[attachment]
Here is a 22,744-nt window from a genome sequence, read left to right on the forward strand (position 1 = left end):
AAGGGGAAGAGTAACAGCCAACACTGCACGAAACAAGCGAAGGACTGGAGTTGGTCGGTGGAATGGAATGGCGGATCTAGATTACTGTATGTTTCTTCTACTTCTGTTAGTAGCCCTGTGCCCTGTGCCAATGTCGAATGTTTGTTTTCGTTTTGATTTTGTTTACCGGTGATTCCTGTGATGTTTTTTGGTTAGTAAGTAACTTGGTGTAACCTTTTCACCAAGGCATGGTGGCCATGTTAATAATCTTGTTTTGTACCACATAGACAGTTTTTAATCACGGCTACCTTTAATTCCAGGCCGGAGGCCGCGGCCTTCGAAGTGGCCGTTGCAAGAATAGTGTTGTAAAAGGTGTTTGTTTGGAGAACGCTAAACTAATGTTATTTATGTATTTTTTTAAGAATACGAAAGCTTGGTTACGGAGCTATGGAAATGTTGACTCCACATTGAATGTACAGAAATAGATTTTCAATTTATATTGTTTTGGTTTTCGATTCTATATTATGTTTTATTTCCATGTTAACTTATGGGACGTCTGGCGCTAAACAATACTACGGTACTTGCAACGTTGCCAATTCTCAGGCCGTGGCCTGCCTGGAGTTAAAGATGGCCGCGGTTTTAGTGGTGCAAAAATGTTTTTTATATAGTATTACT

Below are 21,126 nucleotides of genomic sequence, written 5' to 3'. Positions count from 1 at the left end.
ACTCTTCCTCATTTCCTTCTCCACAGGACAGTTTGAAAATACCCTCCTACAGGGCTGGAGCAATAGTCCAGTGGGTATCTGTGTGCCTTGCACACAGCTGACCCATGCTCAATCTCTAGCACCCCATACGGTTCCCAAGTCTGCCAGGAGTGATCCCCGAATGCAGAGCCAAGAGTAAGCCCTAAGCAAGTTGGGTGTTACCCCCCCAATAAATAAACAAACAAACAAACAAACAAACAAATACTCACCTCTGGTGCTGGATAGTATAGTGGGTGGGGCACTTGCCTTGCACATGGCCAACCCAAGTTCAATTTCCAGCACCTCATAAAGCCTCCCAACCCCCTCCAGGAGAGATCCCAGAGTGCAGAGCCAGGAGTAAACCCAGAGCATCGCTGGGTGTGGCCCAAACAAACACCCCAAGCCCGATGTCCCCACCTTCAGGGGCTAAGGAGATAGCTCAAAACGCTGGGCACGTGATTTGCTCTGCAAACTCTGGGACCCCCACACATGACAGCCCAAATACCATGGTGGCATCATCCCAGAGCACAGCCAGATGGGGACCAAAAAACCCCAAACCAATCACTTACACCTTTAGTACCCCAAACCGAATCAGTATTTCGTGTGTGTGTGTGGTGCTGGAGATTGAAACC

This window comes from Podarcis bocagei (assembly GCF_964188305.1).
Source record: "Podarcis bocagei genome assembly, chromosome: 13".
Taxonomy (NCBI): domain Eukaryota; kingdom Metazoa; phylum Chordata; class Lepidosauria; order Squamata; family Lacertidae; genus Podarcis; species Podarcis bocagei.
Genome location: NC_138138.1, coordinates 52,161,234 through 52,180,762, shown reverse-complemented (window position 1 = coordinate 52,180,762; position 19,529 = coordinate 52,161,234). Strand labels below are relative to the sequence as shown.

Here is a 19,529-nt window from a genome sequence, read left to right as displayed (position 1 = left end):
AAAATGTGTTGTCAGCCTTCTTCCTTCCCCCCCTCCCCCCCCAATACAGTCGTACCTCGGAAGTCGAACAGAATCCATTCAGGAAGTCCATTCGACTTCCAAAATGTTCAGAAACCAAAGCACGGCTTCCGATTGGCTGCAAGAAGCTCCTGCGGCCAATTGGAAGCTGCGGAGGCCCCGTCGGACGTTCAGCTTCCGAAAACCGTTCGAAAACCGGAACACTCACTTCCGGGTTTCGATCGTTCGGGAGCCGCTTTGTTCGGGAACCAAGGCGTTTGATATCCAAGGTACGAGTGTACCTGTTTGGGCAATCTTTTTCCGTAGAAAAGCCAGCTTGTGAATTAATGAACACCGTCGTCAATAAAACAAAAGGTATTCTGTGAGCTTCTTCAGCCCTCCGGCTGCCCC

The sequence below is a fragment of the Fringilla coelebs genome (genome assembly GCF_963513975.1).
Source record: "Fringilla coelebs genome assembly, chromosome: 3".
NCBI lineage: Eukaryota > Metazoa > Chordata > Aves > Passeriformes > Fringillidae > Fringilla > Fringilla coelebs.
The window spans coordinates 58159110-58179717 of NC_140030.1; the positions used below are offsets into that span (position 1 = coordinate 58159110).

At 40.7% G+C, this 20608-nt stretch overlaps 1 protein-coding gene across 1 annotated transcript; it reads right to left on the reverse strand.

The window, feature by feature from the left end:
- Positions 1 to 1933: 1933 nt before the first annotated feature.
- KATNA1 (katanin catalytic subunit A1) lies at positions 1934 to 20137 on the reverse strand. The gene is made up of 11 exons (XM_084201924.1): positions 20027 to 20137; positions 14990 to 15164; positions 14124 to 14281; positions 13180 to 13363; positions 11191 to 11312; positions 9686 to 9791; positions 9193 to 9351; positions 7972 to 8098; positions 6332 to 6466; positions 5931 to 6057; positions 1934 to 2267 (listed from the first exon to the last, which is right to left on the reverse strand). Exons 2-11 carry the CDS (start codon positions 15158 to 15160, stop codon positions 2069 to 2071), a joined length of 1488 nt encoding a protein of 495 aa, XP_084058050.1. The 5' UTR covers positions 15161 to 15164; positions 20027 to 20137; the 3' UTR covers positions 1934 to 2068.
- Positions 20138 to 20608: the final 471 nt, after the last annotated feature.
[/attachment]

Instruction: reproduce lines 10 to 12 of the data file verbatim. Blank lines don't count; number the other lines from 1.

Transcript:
AAAATGTGTTGTCAGCCTTCTTCCTTCCCCCCCTCCCCCCCCAATACAGTCGTACCTCGGAAGTCGAACAGAATCCATTCAGGAAGTCCATTCGACTTCCAAAATGTTCAGAAACCAAAGCACGGCTTCCGATTGGCTGCAAGAAGCTCCTGCGGCCAATTGGAAGCTGCGGAGGCCCCGTCGGACGTTCAGCTTCCGAAAACCGTTCGAAAACCGGAACACTCACTTCCGGGTTTCGATCGTTCGGGAGCCGCTTTGTTCGGGAACCAAGGCGTTTGATATCCAAGGTACGAGTGTACCTGTTTGGGCAATCTTTTTCCGTAGAAAAGCCAGCTTGTGAATTAATGAACACCGTCGTCAATAAAACAAAAGGTATTCTGTGAGCTTCTTCAGCCCTCCGGCTGCCCC

The sequence below is a fragment of the Fringilla coelebs genome (genome assembly GCF_963513975.1).
Source record: "Fringilla coelebs genome assembly, chromosome: 3".